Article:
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A Look at Binge Eating

A Look at Binge Eating

  • Admin
  • Jun 11, 2018

The word "binge" means doing something to excess in a short period of time. For example, if you binge drink or binge eat, it's normally not viewed as a good thing. However, there is not necessarily cause for alarm if you binge eat every once in a while. Here is a look at this type of eating. How do you know you have a problem? What can you do about it, and should you seek medical help?

The Definition of Binge Eating

Is it binge eating if you eat an entire package of Oreos in 30 minutes? What if you eat a party-sized bag of Doritos in 30 minutes? Both the Oreos and the Doritos?

The answer is that the above situations do describe binge eating because the average person would not eat these big portions in 30 minutes or even two hours. Of course, in a technical sense, binge eating is just eating excessively in a short period of time. If you do this type of thing occasionally and it is not part of a larger pattern, then you might not have cause for worry.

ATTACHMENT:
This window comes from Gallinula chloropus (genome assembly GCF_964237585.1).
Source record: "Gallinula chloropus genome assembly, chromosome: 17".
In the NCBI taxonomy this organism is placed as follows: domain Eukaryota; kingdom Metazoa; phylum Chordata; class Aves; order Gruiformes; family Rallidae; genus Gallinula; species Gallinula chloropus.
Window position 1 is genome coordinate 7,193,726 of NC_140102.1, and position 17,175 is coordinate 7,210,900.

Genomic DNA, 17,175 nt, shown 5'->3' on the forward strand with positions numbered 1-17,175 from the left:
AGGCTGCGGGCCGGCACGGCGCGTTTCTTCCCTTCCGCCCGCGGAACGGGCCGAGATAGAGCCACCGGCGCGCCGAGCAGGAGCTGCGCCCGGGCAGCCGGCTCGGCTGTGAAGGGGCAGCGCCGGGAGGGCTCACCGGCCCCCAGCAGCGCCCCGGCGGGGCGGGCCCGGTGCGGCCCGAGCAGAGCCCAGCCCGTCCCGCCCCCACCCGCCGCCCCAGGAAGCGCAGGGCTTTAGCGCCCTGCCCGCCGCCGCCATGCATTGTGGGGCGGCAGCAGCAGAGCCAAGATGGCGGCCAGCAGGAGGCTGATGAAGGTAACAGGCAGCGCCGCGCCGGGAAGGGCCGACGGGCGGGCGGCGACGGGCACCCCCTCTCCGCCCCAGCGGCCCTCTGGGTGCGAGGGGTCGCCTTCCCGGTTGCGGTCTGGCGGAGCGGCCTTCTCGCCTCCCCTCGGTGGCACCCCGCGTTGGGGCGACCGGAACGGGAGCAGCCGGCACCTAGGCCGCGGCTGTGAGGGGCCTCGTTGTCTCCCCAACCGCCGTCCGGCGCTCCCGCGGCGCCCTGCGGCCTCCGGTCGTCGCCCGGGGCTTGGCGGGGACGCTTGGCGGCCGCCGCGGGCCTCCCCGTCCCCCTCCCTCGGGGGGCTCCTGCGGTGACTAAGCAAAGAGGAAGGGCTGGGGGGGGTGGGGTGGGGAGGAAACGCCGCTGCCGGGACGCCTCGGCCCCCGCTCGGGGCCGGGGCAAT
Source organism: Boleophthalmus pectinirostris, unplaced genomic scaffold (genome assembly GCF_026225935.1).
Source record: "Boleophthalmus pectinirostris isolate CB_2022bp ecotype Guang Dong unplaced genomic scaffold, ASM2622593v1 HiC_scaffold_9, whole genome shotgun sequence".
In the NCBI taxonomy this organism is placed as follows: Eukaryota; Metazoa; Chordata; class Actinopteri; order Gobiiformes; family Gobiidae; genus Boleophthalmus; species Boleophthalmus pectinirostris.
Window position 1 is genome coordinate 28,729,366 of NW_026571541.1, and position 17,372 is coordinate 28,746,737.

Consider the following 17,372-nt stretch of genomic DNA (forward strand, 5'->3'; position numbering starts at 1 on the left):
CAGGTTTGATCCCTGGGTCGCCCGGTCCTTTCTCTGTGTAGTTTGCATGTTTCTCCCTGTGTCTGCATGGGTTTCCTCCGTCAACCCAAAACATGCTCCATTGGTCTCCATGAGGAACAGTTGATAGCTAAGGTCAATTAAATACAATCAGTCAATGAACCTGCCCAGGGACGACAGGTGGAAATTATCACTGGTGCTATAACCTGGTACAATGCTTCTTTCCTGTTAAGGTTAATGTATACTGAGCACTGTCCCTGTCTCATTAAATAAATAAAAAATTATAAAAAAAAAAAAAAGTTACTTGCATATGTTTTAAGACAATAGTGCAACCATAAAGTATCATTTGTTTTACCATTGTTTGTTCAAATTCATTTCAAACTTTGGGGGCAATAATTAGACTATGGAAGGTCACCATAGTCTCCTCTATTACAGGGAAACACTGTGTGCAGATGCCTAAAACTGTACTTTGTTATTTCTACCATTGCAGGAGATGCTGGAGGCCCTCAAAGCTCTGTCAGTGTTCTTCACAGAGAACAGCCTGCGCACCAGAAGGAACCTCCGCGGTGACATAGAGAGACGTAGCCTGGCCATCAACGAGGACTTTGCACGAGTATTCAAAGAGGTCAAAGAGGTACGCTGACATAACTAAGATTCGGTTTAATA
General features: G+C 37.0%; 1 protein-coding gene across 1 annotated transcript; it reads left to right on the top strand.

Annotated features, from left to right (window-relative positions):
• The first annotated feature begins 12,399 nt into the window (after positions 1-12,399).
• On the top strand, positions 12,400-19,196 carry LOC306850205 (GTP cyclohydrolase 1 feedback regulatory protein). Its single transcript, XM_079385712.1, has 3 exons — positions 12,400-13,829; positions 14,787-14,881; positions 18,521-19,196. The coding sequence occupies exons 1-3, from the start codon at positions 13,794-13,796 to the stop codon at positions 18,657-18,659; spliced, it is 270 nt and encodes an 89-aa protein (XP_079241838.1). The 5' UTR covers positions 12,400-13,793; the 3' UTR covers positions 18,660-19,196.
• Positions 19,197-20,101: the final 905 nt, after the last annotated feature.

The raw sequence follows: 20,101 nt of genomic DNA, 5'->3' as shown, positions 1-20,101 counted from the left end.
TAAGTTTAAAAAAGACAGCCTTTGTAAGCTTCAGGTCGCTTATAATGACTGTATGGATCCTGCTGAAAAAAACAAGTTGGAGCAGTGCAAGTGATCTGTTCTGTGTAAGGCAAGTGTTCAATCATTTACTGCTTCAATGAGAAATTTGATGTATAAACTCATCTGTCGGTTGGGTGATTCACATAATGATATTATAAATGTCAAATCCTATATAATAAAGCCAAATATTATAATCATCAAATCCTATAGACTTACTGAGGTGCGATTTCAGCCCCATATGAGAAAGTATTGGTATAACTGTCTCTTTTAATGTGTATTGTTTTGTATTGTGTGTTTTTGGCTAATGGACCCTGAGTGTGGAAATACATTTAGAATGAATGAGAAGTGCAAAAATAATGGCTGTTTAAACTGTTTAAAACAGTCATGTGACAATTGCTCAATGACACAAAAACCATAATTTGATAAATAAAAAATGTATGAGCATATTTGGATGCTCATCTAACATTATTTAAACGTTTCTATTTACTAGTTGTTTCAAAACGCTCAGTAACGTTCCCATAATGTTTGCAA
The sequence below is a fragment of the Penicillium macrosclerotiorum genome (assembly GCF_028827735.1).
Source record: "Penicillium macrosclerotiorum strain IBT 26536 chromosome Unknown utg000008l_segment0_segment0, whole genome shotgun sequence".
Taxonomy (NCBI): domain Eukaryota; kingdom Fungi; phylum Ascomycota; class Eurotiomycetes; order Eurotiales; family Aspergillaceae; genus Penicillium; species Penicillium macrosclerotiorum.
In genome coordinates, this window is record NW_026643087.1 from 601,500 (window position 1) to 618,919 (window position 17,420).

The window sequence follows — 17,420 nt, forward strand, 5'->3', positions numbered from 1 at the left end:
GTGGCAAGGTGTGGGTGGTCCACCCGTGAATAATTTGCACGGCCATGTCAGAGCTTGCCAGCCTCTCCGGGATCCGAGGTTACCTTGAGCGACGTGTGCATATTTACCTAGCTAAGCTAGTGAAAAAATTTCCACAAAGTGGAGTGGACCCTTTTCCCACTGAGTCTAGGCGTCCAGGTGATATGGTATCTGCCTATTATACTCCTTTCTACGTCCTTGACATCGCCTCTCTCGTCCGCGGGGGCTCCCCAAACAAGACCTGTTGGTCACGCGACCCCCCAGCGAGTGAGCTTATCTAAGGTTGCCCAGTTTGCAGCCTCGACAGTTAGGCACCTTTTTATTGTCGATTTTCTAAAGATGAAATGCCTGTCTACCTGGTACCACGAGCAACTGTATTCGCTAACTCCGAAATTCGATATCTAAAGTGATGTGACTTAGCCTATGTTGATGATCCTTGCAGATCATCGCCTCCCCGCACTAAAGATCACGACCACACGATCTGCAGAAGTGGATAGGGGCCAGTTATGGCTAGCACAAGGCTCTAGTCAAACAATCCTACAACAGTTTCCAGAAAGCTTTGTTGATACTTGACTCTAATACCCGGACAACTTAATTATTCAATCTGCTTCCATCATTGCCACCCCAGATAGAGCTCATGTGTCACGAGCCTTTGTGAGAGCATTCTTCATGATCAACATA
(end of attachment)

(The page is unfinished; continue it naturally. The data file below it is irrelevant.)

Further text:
How Often You Binge Eat

Binge eating becomes a true problem if the bingeing episodes occur closely together. In a nutshell: You may have a binge eating disorder if you binge eat at least once weekly for at least three months. You may also have feelings of shame, guilt or disgust about your eating and eat excessively and quickly even when you are not hungry. When you eat with other people, you might consume more food than they do.

There are degrees of binge eating. For example, extreme cases are when people binge eat at least 14 times a week, while people who have mild cases binge one, two or three times a week. Binge eaters do not use methods such as throwing up to try to compensate for the bingeing.

When Binge Eating Is a Problem

Binge eating can be a real issue for people of all weight levels. It's no fun feeling ashamed about your eating and feeling like you have to hide it. In addition, binge eating problems often lead to other health issues related to digestion, sleeping and weight, among others.

If you suspect you are a binge eater, that's a good reason to seek medical help. A doctor can make recommendations for your specific situation, and treatments tend to include cognitive behavioral therapy, medications and lifestyle changes. There may also be the need to treat co-occurring disorders such as depression. Many times, binge eating is a symptom of a larger issue such as boredom, some kind of trauma or dissatisfaction with life.




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